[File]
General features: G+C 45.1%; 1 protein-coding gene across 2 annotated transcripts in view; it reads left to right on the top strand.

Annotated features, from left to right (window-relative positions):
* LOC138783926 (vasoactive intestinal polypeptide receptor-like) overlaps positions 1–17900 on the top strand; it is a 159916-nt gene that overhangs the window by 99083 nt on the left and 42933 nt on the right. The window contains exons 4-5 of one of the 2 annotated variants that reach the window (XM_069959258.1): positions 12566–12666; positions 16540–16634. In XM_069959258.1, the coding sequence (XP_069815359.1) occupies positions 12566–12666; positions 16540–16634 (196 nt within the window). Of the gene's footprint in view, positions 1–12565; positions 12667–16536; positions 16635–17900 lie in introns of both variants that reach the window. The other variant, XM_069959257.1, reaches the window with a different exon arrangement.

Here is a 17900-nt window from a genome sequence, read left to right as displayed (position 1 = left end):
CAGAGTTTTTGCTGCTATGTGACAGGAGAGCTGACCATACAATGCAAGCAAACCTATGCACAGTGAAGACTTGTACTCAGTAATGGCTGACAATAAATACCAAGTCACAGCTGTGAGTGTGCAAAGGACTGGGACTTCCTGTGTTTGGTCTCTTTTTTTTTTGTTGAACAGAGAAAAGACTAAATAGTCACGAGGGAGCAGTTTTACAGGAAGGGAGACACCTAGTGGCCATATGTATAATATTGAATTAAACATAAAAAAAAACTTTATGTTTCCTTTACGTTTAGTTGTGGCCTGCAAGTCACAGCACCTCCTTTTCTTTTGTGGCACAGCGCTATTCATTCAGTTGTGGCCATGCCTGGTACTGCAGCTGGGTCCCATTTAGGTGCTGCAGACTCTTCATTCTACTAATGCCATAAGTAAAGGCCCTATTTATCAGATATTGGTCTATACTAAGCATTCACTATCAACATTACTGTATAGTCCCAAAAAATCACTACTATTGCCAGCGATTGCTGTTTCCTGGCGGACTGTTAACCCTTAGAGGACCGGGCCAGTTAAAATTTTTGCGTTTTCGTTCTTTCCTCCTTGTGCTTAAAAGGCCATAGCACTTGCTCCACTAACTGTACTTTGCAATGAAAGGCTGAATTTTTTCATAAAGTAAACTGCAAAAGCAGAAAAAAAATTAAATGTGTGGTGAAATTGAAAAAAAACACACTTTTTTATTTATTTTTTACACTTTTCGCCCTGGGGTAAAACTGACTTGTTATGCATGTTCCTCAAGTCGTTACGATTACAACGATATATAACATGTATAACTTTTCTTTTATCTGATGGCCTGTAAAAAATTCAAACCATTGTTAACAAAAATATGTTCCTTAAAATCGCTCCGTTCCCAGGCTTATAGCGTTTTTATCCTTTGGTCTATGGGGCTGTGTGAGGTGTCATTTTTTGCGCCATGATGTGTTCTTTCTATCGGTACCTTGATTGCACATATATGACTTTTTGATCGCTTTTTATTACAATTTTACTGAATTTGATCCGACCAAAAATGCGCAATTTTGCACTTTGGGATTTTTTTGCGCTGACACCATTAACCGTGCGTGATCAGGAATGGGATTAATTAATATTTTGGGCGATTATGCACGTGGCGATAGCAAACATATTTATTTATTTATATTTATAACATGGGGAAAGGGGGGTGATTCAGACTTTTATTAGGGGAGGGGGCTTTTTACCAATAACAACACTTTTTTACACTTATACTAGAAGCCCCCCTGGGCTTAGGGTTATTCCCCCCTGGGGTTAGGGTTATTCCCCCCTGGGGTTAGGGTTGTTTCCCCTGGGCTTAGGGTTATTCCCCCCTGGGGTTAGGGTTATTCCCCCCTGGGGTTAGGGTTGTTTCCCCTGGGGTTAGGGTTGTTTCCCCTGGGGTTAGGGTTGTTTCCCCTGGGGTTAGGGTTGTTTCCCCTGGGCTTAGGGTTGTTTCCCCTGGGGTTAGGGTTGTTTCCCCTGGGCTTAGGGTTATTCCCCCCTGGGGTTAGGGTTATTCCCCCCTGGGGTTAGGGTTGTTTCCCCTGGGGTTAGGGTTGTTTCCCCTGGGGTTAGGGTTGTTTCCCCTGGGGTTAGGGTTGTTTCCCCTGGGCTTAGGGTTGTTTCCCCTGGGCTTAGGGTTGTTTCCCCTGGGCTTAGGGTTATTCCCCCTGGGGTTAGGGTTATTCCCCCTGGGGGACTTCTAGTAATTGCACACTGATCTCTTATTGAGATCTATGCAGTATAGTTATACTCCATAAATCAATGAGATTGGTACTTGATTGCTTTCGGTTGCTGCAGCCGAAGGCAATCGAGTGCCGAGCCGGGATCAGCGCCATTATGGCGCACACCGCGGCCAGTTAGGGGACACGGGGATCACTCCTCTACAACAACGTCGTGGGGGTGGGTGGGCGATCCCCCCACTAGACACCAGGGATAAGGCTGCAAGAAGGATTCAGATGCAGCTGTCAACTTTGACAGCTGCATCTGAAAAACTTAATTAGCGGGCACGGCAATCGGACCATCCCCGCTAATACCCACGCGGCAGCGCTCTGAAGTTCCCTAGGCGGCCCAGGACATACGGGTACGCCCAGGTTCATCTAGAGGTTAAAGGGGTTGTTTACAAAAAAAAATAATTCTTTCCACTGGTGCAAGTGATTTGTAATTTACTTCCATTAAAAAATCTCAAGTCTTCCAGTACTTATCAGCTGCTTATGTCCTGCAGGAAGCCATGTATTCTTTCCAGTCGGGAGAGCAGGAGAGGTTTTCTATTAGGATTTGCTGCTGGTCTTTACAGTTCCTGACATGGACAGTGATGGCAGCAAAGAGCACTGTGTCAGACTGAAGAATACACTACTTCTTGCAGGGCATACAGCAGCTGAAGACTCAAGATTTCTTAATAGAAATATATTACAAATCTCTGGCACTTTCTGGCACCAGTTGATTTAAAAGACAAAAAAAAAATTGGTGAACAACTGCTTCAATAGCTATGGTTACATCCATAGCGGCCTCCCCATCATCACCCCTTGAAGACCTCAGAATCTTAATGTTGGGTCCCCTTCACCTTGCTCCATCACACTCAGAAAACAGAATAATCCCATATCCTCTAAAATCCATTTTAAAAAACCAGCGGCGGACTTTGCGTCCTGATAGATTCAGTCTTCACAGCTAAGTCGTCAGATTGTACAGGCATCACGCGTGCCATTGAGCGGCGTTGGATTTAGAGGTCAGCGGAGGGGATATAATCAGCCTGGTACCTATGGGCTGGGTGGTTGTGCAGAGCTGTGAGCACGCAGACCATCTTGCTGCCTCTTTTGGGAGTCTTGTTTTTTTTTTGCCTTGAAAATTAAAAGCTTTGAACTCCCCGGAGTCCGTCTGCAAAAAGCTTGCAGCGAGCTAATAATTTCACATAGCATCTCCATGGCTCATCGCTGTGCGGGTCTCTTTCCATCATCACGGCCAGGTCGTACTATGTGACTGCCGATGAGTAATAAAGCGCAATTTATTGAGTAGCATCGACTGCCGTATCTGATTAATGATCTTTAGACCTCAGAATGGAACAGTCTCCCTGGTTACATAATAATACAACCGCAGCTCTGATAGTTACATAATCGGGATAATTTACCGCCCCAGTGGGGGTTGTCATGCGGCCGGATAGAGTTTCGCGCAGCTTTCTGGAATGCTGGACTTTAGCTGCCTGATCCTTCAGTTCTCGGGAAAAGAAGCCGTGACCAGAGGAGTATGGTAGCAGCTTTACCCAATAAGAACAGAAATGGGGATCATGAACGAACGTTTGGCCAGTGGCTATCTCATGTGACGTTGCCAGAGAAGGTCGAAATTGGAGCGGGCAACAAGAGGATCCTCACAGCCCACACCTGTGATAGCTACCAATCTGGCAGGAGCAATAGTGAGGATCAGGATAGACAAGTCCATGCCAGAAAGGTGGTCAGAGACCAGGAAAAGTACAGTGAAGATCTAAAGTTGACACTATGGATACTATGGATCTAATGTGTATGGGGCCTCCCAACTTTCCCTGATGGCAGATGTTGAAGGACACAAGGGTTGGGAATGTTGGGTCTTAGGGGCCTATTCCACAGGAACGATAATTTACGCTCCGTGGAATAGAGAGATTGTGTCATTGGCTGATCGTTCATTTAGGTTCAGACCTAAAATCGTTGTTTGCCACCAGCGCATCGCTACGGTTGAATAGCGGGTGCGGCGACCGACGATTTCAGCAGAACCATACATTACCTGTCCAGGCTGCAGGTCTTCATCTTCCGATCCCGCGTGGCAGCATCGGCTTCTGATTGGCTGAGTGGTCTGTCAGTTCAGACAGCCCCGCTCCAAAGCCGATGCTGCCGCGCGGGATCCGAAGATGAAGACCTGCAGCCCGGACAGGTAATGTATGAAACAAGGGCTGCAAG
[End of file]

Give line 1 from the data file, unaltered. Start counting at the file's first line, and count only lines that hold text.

General features: G+C 45.1%; 1 protein-coding gene across 2 annotated transcripts in view; it reads left to right on the top strand.